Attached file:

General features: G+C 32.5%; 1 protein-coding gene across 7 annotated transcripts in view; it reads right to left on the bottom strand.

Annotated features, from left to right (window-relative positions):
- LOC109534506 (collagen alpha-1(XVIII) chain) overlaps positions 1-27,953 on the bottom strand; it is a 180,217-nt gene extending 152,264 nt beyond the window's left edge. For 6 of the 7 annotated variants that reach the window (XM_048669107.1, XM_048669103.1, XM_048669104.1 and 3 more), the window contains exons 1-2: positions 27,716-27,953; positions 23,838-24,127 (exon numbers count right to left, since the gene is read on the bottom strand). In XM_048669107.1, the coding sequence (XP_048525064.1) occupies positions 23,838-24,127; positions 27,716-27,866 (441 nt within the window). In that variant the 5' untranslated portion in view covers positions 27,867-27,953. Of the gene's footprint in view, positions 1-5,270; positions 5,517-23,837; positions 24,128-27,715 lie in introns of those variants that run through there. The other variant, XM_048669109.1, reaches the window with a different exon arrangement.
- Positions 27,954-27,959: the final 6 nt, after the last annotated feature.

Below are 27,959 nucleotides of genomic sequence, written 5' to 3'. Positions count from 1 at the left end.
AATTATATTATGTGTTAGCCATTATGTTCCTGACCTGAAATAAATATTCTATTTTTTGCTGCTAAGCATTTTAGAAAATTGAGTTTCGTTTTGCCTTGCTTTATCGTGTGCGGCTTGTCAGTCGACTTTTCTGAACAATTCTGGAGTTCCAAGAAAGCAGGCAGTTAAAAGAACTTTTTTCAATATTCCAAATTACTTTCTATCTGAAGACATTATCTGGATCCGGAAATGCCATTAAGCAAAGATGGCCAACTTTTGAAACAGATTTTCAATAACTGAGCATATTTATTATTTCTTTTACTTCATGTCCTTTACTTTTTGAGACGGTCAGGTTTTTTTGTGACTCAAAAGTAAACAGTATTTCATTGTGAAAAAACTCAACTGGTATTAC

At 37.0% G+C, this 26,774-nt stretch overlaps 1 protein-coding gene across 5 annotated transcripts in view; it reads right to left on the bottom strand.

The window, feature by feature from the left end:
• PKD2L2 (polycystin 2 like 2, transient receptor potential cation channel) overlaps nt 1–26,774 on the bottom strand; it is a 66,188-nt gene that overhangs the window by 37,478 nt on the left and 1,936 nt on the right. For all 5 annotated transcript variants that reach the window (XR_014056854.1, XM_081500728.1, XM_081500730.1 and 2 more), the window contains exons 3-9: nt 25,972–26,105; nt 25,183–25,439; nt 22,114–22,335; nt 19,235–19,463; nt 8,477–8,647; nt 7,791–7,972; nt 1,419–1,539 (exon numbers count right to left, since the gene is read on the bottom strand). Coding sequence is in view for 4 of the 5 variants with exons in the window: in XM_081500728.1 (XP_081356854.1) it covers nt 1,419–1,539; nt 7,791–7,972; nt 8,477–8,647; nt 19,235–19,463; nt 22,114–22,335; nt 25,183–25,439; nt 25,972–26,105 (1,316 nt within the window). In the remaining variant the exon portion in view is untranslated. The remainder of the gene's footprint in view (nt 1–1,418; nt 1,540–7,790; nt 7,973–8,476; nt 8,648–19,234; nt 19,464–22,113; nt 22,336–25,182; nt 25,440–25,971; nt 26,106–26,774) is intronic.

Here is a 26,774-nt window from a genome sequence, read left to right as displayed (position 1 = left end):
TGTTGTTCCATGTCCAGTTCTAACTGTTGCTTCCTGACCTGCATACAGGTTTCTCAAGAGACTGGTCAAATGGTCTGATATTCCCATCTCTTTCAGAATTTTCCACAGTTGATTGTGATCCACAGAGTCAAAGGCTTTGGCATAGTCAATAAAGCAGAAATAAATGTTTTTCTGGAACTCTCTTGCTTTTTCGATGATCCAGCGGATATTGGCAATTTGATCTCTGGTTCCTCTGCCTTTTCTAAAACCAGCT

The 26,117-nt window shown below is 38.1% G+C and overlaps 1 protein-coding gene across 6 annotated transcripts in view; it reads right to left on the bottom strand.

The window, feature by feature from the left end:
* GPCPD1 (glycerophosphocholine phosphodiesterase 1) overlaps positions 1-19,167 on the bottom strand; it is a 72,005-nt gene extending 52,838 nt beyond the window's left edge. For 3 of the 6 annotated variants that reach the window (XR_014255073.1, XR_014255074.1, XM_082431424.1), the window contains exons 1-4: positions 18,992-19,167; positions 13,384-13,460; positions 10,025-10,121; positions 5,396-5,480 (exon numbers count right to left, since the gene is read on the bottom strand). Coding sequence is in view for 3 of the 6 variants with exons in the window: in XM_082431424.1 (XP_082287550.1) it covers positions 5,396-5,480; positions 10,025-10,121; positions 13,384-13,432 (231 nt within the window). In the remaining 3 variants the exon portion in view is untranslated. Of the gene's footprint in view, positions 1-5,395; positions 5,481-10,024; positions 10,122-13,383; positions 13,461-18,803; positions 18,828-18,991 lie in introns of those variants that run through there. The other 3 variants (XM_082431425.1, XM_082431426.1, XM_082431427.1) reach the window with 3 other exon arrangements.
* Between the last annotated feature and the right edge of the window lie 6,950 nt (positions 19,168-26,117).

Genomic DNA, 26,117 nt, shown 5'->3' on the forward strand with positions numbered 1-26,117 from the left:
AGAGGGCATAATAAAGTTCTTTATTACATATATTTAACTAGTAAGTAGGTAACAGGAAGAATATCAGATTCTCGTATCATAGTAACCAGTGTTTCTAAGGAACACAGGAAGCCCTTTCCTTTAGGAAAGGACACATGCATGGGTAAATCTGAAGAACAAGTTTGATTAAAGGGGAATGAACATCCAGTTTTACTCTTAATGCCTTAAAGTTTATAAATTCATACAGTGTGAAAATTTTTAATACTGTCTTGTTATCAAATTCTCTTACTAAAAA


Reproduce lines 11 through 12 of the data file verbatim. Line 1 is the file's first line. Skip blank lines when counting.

TGTTGTTCCATGTCCAGTTCTAACTGTTGCTTCCTGACCTGCATACAGGTTTCTCAAGAGACTGGTCAAATGGTCTGATATTCCCATCTCTTTCAGAATTTTCCACAGTTGATTGTGATCCACAGAGTCAAAGGCTTTGGCATAGTCAATAAAGCAGAAATAAATGTTTTTCTGGAACTCTCTTGCTTTTTCGATGATCCAGCGGATATTGGCAATTTGATCTCTGGTTCCTCTGCCTTTTCTAAAACCAGCT

The 26,117-nt window shown below is 38.1% G+C and overlaps 1 protein-coding gene across 6 annotated transcripts in view; it reads right to left on the bottom strand.